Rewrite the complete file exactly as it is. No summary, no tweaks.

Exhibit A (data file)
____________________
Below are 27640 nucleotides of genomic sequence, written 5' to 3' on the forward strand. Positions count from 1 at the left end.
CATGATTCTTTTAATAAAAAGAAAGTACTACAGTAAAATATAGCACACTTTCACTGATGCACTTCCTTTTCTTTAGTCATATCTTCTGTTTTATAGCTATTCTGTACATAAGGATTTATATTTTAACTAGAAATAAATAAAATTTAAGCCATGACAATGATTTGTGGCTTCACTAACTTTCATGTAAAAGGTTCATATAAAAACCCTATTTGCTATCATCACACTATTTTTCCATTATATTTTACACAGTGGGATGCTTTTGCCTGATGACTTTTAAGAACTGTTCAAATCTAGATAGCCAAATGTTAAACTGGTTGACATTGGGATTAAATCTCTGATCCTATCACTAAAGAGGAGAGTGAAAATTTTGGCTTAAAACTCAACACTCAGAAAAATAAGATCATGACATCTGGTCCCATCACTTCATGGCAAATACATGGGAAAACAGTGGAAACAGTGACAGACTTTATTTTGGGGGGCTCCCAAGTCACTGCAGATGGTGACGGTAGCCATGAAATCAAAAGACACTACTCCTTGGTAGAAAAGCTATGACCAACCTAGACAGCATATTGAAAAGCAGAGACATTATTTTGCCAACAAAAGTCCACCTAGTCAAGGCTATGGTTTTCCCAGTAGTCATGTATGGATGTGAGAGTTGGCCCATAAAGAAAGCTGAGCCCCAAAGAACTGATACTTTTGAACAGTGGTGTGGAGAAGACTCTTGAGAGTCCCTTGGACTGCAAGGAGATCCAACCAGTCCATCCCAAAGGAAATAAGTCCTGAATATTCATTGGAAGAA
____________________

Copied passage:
Below are 27640 nucleotides of genomic sequence, written 5' to 3' on the forward strand. Positions count from 1 at the left end.
CATGATTCTTTTAATAAAAAGAAAGTACTACAGTAAAATATAGCACACTTTCACTGATGCACTTCCTTTTCTTTAGTCATATCTTCTGTTTTATAGCTATTCTGTACATAAGGATTTATATTTTAACTAGAAATAAATAAAATTTAAGCCATGACAATGATTTGTGGCTTCACTAACTTTCATGTAAAAGGTTCATATAAAAACCCTATTTGCTATCATCACACTATTTTTCCATTATATTTTACACAGTGGGATGCTTTTGCCTGATGACTTTTAAGAACTGTTCAAATCTAGATAGCCAAATGTTAAACTGGTTGACATTGGGATTAAATCTCTGATCCTATCACTAAAGAGGAGAGTGAAAATTTTGGCTTAAAACTCAACACTCAGAAAAATAAGATCATGACATCTGGTCCCATCACTTCATGGCAAATACATGGGAAAACAGTGGAAACAGTGACAGACTTTATTTTGGGGGGCTCCCAAGTCACTGCAGATGGTGACGGTAGCCATGAAATCAAAAGACACTACTCCTTGGTAGAAAAGCTATGACCAACCTAGACAGCATATTGAAAAGCAGAGACATTATTTTGCCAACAAAAGTCCACCTAGTCAAGGCTATGGTTTTCCCAGTAGTCATGTATGGATGTGAGAGTTGGCCCATAAAGAAAGCTGAGCCCCAAAGAACTGATACTTTTGAACAGTGGTGTGGAGAAGACTCTTGAGAGTCCCTTGGACTGCAAGGAGATCCAACCAGTCCATCCCAAAGGAAATAAGTCCTGAATATTCATTGGAAGAA